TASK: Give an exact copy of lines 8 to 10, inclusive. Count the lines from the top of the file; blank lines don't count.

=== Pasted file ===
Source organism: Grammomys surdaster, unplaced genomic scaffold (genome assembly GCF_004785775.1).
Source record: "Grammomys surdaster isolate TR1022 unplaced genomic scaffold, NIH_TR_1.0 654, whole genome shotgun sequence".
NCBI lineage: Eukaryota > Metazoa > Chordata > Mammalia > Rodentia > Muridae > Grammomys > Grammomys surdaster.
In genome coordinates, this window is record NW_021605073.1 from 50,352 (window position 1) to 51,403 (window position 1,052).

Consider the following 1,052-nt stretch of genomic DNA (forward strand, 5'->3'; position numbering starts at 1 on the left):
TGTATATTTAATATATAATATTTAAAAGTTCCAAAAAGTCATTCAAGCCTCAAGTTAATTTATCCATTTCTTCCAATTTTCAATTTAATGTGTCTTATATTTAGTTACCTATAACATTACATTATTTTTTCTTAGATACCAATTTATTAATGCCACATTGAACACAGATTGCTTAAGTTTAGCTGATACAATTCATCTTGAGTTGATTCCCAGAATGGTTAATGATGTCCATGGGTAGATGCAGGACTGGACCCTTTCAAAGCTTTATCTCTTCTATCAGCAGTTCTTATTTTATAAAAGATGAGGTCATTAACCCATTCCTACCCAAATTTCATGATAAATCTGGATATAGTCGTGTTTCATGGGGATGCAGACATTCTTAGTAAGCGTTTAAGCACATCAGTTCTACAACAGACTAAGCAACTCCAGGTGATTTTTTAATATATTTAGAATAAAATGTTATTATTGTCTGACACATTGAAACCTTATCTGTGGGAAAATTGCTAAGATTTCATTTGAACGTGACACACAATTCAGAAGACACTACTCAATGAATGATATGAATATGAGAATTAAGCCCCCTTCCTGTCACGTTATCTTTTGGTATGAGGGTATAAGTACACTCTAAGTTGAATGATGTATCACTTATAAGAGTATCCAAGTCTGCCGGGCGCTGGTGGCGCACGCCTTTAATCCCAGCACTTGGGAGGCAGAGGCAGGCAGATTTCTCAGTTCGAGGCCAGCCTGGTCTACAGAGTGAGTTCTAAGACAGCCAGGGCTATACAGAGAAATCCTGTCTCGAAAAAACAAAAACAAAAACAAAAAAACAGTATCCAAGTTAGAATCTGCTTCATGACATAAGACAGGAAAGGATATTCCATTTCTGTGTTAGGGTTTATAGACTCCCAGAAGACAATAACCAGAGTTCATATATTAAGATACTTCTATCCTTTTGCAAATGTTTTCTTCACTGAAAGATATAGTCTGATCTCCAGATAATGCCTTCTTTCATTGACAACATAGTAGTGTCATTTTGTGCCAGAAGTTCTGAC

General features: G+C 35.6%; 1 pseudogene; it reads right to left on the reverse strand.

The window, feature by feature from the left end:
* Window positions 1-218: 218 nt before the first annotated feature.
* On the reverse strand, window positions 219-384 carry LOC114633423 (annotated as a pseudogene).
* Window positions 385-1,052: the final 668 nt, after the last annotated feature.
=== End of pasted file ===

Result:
The window, feature by feature from the left end:
* Window positions 1-218: 218 nt before the first annotated feature.
* On the reverse strand, window positions 219-384 carry LOC114633423 (annotated as a pseudogene).